WASHINGTON (Reuters) - AT&T Inc's (T.N) proposed $48.5 billion acquisition of DirecTV DTV.O is expected to get U.S. regulatory approval as soon as next week, according to people familiar with the matter, a decision that will combine the country's No. 2 wireless carrier with the largest satellite-TV provider.
The Department of Justice, which assesses whether deals violate antitrust law, has completed its review of the merger and is waiting on the Federal Communications Commission to wrap up its own, according to three people familiar with the matter.
The FCC, which reviews if deals are in public interest, is poised to approve the deal with conditions as early as next week, according to three other people familiar with the matter.
All the sources asked not to be named because they were not authorized to speak with the media. An AT&T spokeswoman and FCC spokesman declined comment. Justice Department representatives were not immediately available for comment.
AT&T's merger with DirecTV, announced in May 2014, would create the country's largest pay-TV company, giving DirecTV a broadband product and AT&T new avenues of growth beyond the maturing and increasingly competitive wireless service.
The deal has been expected to pass regulatory muster in contrast with the rival mega-merger between cable and Internet providers Comcast Corp (CMCSA.O) and Time Warner Cable Inc TWC.N, which was rejected in April largely over the combined companies' reach into the broadband market.
The FCC and AT&T have been in negotiations over conditions for the merger for several weeks, the people said, adding that none of the conditions are controversial enough to break the deal.
Those conditions are expected to include assurances that both middle-class and low-income Americans have access to affordable high-speed Internet, including an offering of broadband subscriptions as a standalone service without a TV bundle, according to two of the people.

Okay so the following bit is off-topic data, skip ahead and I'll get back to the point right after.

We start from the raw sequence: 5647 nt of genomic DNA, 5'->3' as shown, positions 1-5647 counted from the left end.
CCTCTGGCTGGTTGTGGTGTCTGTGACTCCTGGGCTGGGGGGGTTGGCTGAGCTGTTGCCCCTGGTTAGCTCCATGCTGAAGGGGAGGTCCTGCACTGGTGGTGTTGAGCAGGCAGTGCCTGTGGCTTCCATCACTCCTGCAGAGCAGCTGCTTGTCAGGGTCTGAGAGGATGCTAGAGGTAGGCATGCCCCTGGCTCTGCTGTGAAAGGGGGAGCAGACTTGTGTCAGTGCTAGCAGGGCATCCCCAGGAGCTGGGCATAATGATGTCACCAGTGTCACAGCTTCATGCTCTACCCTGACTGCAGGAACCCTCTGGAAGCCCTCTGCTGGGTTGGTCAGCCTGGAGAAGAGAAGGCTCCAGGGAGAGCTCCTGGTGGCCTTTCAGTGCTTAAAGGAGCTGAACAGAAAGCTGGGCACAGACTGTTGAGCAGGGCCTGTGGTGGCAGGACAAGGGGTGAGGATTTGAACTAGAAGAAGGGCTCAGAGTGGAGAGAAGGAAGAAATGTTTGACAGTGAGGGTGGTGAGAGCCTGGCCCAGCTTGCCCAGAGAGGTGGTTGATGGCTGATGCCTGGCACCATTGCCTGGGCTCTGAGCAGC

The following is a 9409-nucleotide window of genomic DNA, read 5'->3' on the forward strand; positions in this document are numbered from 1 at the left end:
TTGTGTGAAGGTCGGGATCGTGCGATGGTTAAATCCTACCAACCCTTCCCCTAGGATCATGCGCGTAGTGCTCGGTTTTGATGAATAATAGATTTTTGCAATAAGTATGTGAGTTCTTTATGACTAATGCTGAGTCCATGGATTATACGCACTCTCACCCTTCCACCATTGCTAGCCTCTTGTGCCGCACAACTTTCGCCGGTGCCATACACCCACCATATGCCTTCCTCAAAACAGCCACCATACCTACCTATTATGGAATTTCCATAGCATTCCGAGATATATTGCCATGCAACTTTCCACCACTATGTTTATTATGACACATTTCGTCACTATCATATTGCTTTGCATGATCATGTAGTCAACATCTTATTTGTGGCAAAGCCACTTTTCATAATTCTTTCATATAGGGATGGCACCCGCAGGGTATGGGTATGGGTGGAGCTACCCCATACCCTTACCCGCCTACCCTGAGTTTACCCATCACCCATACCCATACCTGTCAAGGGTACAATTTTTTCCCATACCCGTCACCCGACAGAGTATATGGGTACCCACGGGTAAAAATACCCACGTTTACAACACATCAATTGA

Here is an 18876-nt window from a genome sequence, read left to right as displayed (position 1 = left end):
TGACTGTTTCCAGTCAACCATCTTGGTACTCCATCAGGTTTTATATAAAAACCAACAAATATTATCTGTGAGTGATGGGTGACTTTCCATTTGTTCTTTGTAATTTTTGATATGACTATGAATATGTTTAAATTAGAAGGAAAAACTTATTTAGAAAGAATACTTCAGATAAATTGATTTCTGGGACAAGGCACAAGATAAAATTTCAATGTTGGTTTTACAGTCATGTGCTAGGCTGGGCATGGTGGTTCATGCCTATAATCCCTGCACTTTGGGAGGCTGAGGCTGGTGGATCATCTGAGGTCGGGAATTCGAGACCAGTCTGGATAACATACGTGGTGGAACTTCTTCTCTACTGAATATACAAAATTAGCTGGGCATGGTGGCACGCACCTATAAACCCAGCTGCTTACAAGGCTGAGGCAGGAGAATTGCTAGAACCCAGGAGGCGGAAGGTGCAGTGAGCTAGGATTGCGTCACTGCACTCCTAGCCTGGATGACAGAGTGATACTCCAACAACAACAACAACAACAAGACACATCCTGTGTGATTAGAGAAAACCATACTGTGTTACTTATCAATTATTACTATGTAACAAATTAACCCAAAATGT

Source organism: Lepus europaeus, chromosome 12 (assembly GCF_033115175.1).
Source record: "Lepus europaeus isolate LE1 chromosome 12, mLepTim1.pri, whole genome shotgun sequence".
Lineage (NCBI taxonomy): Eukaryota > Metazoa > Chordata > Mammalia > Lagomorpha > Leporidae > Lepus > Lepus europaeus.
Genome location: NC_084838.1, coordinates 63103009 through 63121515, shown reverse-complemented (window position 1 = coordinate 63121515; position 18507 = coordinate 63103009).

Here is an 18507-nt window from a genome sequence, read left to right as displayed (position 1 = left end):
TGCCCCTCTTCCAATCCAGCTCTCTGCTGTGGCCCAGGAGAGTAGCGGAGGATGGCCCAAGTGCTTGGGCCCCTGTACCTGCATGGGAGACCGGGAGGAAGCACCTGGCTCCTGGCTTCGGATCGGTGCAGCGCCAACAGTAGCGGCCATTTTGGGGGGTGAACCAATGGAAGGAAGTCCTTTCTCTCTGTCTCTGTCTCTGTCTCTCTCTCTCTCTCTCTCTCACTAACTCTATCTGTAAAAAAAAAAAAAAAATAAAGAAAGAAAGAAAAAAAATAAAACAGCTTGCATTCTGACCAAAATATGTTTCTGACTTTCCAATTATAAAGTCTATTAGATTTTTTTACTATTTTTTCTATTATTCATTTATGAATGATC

AT&T has earlier committed to expand access to broadband service in rural areas and to offer standalone Internet service at speeds of at least 6 Megabits per second to ensure consumers can access rival video services online, such as Netflix.
FCC officials are also considering ways to ensure that the conditions are properly enforced in the future, possibly through a third-party monitor, according to the two sources.
The FCC is also weighing how to ensure the merged companies abide by the so-called net neutrality rules, which regulate how Internet service providers manage traffic on their networks.
AT&T has promised to abide by net neutrality principles such as no-blocking of traffic, but is challenging in court the FCC's newest net neutrality regulations that have expanded the agency's authority over various deals between Internet providers and content companies.
FCC reviewers are weighing what net neutrality-related conditions to apply to the merger and how to address the possibility that the court throws out the latest rules, the two sources said.